[November 15th, 2021.]
Once upon a time, there were magical places in the centre of cities, called offices. These tall, sturdy buildings were marvels – people sat at “desks” to perform tasks centred around their day jobs, after travelling from home on a journey once known as a “commute”, during which they would read the paper and stare angrily at people who lacked noise-cancelling headphones.
Weirdly, people had the internet back then, and yet they all chose to work in the same room! Even with Skype, and IM, and even Twitter (that 140-character microblog post thing that was popular back then, before FaGoogleBook bought the internet), they were sat there at desks, talking to each other out loud! In person!
The reason I want to talk about this is because back then, running a small business was harder. Back then, you had to rent an office, which made things very expensive, and also really limited your staff choices because of the singular geographical constraint you placed on the roles you offered to potential future employees.
Now, you can start the business from your couch, and win awards – from your couch. All you need is a computer, and you can get started. Doesn’t matter if the trains are delayed, or if the City suffers a blackout, or even if the Olympics are in town (during which all businesses based in the city known as London gave up and went on holiday for a fortnight, causing countless riots across the capital). You’re comfy, you’re working hard, and you can work with a programmer in the States, and a PR whiz in China.
What’s odd is this was doable in 2011, and although some companies find it easier, or prefer to work in offices, for small businesses it’s the best route possible. The risk is low – no moving house, no office investment, no office temperature debates – just the work and the proof of concept. If it doesn’t work, moving on doesn’t take months – it takes a week, if that.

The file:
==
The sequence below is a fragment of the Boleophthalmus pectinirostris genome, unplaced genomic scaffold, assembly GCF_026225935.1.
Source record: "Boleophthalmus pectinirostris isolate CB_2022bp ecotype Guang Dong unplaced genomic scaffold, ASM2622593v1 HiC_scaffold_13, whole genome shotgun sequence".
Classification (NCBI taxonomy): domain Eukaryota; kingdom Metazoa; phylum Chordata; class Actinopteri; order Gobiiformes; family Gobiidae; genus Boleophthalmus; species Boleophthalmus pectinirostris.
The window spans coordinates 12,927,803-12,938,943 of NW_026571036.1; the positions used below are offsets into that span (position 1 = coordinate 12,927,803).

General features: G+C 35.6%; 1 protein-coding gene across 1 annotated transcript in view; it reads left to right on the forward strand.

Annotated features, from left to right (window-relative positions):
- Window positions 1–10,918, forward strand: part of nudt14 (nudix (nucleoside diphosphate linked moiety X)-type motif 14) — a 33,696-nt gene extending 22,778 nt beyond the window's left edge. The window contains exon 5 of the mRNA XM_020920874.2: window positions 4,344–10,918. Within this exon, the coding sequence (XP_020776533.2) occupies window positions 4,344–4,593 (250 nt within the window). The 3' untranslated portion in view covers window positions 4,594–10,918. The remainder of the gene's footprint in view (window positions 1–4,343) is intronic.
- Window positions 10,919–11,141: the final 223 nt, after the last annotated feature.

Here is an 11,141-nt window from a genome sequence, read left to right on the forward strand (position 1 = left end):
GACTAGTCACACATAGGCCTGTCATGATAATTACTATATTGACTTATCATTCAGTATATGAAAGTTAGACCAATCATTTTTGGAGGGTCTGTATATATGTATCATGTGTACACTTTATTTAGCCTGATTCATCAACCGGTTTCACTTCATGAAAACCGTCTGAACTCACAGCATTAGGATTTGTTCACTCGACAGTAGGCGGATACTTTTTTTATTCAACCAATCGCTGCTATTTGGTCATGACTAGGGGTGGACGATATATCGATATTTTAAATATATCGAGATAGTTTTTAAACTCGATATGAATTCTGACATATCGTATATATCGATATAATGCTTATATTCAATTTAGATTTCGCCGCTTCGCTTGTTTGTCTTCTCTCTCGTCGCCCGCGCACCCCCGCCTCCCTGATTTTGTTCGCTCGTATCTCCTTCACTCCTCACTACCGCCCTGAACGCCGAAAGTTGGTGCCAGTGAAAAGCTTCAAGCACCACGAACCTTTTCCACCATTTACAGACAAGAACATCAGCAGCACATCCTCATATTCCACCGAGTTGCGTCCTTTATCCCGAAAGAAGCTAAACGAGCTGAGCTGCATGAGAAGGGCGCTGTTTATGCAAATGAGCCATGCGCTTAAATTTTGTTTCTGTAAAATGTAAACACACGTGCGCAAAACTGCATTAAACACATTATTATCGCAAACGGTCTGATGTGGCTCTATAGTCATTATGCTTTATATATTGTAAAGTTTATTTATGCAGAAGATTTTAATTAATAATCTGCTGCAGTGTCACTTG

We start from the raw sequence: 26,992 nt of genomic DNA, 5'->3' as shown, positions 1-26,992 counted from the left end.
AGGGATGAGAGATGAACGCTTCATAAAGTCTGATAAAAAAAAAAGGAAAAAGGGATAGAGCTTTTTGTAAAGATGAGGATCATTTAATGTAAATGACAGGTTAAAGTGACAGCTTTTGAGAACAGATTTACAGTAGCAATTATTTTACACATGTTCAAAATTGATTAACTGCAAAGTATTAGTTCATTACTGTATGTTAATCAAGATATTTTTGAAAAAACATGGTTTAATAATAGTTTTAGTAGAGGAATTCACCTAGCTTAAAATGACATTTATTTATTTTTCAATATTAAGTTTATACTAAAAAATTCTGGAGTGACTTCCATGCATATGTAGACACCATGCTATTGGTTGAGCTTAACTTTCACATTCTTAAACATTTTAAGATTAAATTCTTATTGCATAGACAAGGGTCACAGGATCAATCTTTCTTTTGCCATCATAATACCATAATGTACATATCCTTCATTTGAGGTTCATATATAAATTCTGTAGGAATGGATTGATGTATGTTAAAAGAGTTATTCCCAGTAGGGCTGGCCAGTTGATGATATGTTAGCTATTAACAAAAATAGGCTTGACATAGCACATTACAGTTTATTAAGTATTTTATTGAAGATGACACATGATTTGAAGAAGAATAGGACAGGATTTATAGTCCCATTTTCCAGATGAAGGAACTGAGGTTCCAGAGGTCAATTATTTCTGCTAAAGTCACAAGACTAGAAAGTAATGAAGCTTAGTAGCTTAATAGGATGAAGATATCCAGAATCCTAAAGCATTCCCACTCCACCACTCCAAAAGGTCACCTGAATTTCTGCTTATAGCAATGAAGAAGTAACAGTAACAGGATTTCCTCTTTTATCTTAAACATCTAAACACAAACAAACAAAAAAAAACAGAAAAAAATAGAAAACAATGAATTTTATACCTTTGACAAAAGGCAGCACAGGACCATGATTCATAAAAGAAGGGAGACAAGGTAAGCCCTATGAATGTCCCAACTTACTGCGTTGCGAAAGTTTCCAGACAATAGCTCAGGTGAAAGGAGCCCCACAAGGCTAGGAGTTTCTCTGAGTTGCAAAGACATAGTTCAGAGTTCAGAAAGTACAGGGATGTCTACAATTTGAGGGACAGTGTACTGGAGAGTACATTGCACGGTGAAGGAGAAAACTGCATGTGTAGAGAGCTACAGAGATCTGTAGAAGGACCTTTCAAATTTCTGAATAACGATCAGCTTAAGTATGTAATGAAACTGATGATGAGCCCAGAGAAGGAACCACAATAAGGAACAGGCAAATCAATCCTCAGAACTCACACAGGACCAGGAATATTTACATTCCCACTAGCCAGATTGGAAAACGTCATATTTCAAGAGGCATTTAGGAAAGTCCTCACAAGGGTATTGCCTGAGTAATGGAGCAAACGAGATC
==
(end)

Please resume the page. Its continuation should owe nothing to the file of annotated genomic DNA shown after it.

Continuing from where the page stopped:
The best part is the fact that everything from education to business deals can be done via the web, but of course, it does tend to turn us into sociopathic recluses feeding off Ocado deliveries and the odd gift-to-self from Amazon. But it’s all in the name of business, right? Right?
[November 15th, 2011.]
It’s something I fully support, for small businesses – once you’re a team of over a hundred people, sticking to your living room isn’t really going to work, as you’ll need the speed and the ability to speak to people quickly in custom groups and give presentations without having to stream it to them over the web. It also means that servers and other technological concerns are, while centralised (if your net is down, everyones is), a little more accessible.
Small businesses have a lot to learn. You don’t need an office. Some of the best websites and companies I know of started in someone’s house, or in the houses of individual staff scattered across the planet. So sprawl out on your couch, get alone, and go people hunting. See it this way: during the Olympics, you’ll be the only companies around, if you’re in London!